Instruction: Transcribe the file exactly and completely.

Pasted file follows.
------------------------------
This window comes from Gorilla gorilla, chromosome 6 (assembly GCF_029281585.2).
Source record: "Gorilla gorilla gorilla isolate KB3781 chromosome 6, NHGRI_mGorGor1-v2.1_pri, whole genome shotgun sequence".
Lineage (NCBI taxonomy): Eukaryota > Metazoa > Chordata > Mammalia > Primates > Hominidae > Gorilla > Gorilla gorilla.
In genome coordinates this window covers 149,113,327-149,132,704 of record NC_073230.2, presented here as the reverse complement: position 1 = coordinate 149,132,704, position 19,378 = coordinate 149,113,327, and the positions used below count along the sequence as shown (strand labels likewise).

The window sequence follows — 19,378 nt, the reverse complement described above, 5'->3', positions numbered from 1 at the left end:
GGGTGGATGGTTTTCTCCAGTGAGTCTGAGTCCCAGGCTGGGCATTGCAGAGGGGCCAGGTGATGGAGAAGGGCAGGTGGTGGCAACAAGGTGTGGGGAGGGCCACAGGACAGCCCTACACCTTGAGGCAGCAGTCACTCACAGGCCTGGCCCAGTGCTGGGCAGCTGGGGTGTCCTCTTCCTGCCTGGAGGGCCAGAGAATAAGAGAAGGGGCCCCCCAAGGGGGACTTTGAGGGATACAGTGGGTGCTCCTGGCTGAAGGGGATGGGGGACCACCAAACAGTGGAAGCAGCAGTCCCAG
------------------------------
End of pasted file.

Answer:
This window comes from Gorilla gorilla, chromosome 6 (assembly GCF_029281585.2).
Source record: "Gorilla gorilla gorilla isolate KB3781 chromosome 6, NHGRI_mGorGor1-v2.1_pri, whole genome shotgun sequence".
Lineage (NCBI taxonomy): Eukaryota > Metazoa > Chordata > Mammalia > Primates > Hominidae > Gorilla > Gorilla gorilla.
In genome coordinates this window covers 149,113,327-149,132,704 of record NC_073230.2, presented here as the reverse complement: position 1 = coordinate 149,132,704, position 19,378 = coordinate 149,113,327, and the positions used below count along the sequence as shown (strand labels likewise).

The window sequence follows — 19,378 nt, the reverse complement described above, 5'->3', positions numbered from 1 at the left end:
GGGTGGATGGTTTTCTCCAGTGAGTCTGAGTCCCAGGCTGGGCATTGCAGAGGGGCCAGGTGATGGAGAAGGGCAGGTGGTGGCAACAAGGTGTGGGGAGGGCCACAGGACAGCCCTACACCTTGAGGCAGCAGTCACTCACAGGCCTGGCCCAGTGCTGGGCAGCTGGGGTGTCCTCTTCCTGCCTGGAGGGCCAGAGAATAAGAGAAGGGGCCCCCCAAGGGGGACTTTGAGGGATACAGTGGGTGCTCCTGGCTGAAGGGGATGGGGGACCACCAAACAGTGGAAGCAGCAGTCCCAG